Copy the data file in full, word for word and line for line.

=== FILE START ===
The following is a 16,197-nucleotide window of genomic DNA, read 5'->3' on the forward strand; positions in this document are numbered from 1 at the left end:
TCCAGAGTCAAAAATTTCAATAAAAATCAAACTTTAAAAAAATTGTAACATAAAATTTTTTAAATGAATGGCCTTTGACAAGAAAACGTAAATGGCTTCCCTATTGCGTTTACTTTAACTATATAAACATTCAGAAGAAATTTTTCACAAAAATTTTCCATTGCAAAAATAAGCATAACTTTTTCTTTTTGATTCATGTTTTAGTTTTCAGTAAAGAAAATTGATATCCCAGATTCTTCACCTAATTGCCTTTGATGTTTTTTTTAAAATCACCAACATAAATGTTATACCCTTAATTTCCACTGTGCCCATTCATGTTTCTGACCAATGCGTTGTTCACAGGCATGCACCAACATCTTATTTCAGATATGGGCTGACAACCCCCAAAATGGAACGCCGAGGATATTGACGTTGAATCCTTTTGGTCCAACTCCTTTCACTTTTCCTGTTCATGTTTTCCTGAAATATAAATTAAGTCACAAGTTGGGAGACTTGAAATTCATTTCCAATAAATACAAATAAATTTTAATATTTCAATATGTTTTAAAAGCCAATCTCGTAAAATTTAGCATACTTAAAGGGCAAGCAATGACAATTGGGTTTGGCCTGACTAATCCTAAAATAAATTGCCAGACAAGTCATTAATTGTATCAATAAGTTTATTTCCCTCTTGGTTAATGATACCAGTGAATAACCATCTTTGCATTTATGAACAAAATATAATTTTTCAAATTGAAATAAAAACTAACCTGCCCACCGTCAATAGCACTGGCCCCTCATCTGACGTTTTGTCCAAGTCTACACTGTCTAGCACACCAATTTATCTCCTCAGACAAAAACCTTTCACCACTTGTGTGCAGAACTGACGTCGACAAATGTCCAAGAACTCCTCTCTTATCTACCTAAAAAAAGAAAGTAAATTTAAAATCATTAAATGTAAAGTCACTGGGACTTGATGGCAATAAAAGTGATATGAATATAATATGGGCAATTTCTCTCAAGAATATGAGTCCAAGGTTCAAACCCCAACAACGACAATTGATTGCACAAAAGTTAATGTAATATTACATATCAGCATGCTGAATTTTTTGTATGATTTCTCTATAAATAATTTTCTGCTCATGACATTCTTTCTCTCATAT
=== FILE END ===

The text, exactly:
The following is a 16,197-nucleotide window of genomic DNA, read 5'->3' on the forward strand; positions in this document are numbered from 1 at the left end:
TCCAGAGTCAAAAATTTCAATAAAAATCAAACTTTAAAAAAATTGTAACATAAAATTTTTTAAATGAATGGCCTTTGACAAGAAAACGTAAATGGCTTCCCTATTGCGTTTACTTTAACTATATAAACATTCAGAAGAAATTTTTCACAAAAATTTTCCATTGCAAAAATAAGCATAACTTTTTCTTTTTGATTCATGTTTTAGTTTTCAGTAAAGAAAATTGATATCCCAGATTCTTCACCTAATTGCCTTTGATGTTTTTTTTAAAATCACCAACATAAATGTTATACCCTTAATTTCCACTGTGCCCATTCATGTTTCTGACCAATGCGTTGTTCACAGGCATGCACCAACATCTTATTTCAGATATGGGCTGACAACCCCCAAAATGGAACGCCGAGGATATTGACGTTGAATCCTTTTGGTCCAACTCCTTTCACTTTTCCTGTTCATGTTTTCCTGAAATATAAATTAAGTCACAAGTTGGGAGACTTGAAATTCATTTCCAATAAATACAAATAAATTTTAATATTTCAATATGTTTTAAAAGCCAATCTCGTAAAATTTAGCATACTTAAAGGGCAAGCAATGACAATTGGGTTTGGCCTGACTAATCCTAAAATAAATTGCCAGACAAGTCATTAATTGTATCAATAAGTTTATTTCCCTCTTGGTTAATGATACCAGTGAATAACCATCTTTGCATTTATGAACAAAATATAATTTTTCAAATTGAAATAAAAACTAACCTGCCCACCGTCAATAGCACTGGCCCCTCATCTGACGTTTTGTCCAAGTCTACACTGTCTAGCACACCAATTTATCTCCTCAGACAAAAACCTTTCACCACTTGTGTGCAGAACTGACGTCGACAAATGTCCAAGAACTCCTCTCTTATCTACCTAAAAAAAGAAAGTAAATTTAAAATCATTAAATGTAAAGTCACTGGGACTTGATGGCAATAAAAGTGATATGAATATAATATGGGCAATTTCTCTCAAGAATATGAGTCCAAGGTTCAAACCCCAACAACGACAATTGATTGCACAAAAGTTAATGTAATATTACATATCAGCATGCTGAATTTTTTGTATGATTTCTCTATAAATAATTTTCTGCTCATGACATTCTTTCTCTCATAT